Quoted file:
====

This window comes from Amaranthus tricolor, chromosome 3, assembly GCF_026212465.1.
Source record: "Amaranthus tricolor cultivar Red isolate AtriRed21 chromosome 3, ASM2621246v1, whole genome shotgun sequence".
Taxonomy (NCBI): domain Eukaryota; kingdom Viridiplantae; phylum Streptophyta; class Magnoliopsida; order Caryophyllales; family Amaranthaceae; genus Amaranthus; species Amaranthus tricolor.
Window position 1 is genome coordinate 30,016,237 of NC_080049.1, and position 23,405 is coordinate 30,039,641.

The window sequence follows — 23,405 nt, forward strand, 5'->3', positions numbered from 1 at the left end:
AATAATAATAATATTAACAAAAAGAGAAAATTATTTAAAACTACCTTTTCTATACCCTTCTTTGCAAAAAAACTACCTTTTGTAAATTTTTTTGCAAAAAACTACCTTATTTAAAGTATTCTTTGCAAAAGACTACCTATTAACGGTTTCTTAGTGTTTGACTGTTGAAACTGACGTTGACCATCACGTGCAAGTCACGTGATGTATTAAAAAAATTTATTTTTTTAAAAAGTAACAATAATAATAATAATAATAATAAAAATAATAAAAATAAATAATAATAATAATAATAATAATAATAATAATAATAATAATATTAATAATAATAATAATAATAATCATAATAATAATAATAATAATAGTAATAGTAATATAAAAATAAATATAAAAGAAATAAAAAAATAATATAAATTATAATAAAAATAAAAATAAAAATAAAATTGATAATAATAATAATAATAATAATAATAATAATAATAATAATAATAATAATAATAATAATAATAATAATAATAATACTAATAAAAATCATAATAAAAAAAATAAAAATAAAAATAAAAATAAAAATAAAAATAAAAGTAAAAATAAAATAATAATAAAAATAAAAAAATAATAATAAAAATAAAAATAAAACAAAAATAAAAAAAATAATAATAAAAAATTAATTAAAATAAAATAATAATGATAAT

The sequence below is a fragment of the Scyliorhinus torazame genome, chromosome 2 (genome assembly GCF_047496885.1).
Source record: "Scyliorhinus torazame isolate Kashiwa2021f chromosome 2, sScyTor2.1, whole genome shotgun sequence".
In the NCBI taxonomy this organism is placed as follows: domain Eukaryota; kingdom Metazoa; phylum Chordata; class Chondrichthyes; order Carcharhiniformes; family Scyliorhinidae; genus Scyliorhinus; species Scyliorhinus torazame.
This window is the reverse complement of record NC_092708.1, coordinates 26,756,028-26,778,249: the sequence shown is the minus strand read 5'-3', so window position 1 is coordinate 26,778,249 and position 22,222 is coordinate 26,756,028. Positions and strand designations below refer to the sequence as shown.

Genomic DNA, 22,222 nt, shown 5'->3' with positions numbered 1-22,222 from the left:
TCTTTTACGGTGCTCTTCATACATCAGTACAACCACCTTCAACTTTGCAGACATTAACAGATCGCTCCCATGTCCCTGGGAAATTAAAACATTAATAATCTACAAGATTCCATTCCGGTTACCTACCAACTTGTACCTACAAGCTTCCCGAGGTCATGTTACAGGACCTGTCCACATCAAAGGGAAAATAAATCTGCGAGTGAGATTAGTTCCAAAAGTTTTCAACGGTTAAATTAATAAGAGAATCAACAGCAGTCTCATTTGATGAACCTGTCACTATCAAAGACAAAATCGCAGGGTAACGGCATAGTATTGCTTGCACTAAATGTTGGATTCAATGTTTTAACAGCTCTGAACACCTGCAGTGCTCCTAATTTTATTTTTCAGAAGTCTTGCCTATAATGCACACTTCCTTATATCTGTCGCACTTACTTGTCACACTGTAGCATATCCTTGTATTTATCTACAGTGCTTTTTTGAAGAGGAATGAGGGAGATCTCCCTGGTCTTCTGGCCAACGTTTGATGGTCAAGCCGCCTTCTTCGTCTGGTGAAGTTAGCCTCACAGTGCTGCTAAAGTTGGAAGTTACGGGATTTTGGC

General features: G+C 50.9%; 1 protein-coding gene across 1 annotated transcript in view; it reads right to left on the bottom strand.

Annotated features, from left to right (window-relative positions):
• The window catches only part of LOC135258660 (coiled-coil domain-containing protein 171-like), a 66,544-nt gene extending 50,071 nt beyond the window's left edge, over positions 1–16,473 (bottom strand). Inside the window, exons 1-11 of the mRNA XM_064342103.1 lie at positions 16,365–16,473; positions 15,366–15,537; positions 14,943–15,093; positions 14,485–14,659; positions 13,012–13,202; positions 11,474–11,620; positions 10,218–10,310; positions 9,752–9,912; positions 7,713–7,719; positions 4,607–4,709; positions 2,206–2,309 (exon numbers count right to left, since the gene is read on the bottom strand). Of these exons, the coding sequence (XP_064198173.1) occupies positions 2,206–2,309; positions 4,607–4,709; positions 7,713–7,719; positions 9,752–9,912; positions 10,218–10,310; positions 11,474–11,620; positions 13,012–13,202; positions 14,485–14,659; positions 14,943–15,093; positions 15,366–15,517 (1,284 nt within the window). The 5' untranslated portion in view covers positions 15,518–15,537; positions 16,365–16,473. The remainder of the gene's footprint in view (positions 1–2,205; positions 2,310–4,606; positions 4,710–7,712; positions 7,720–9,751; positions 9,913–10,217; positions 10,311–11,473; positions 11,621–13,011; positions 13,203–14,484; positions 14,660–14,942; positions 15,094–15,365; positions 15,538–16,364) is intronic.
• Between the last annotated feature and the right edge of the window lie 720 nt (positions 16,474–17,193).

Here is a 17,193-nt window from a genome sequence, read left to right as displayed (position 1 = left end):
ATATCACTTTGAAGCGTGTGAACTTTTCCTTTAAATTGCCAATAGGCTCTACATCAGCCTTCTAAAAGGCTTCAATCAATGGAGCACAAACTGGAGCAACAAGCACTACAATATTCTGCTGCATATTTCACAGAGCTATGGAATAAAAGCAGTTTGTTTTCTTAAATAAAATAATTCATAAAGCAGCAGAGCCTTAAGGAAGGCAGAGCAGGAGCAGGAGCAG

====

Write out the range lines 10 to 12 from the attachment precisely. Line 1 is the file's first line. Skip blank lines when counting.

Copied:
This window is the reverse complement of record NC_092708.1, coordinates 26,756,028-26,778,249: the sequence shown is the minus strand read 5'-3', so window position 1 is coordinate 26,778,249 and position 22,222 is coordinate 26,756,028. Positions and strand designations below refer to the sequence as shown.

Genomic DNA, 22,222 nt, shown 5'->3' with positions numbered 1-22,222 from the left:
TCTTTTACGGTGCTCTTCATACATCAGTACAACCACCTTCAACTTTGCAGACATTAACAGATCGCTCCCATGTCCCTGGGAAATTAAAACATTAATAATCTACAAGATTCCATTCCGGTTACCTACCAACTTGTACCTACAAGCTTCCCGAGGTCATGTTACAGGACCTGTCCACATCAAAGGGAAAATAAATCTGCGAGTGAGATTAGTTCCAAAAGTTTTCAACGGTTAAATTAATAAGAGAATCAACAGCAGTCTCATTTGATGAACCTGTCACTATCAAAGACAAAATCGCAGGGTAACGGCATAGTATTGCTTGCACTAAATGTTGGATTCAATGTTTTAACAGCTCTGAACACCTGCAGTGCTCCTAATTTTATTTTTCAGAAGTCTTGCCTATAATGCACACTTCCTTATATCTGTCGCACTTACTTGTCACACTGTAGCATATCCTTGTATTTATCTACAGTGCTTTTTTGAAGAGGAATGAGGGAGATCTCCCTGGTCTTCTGGCCAACGTTTGATGGTCAAGCCGCCTTCTTCGTCTGGTGAAGTTAGCCTCACAGTGCTGCTAAAGTTGGAAGTTACGGGATTTTGGC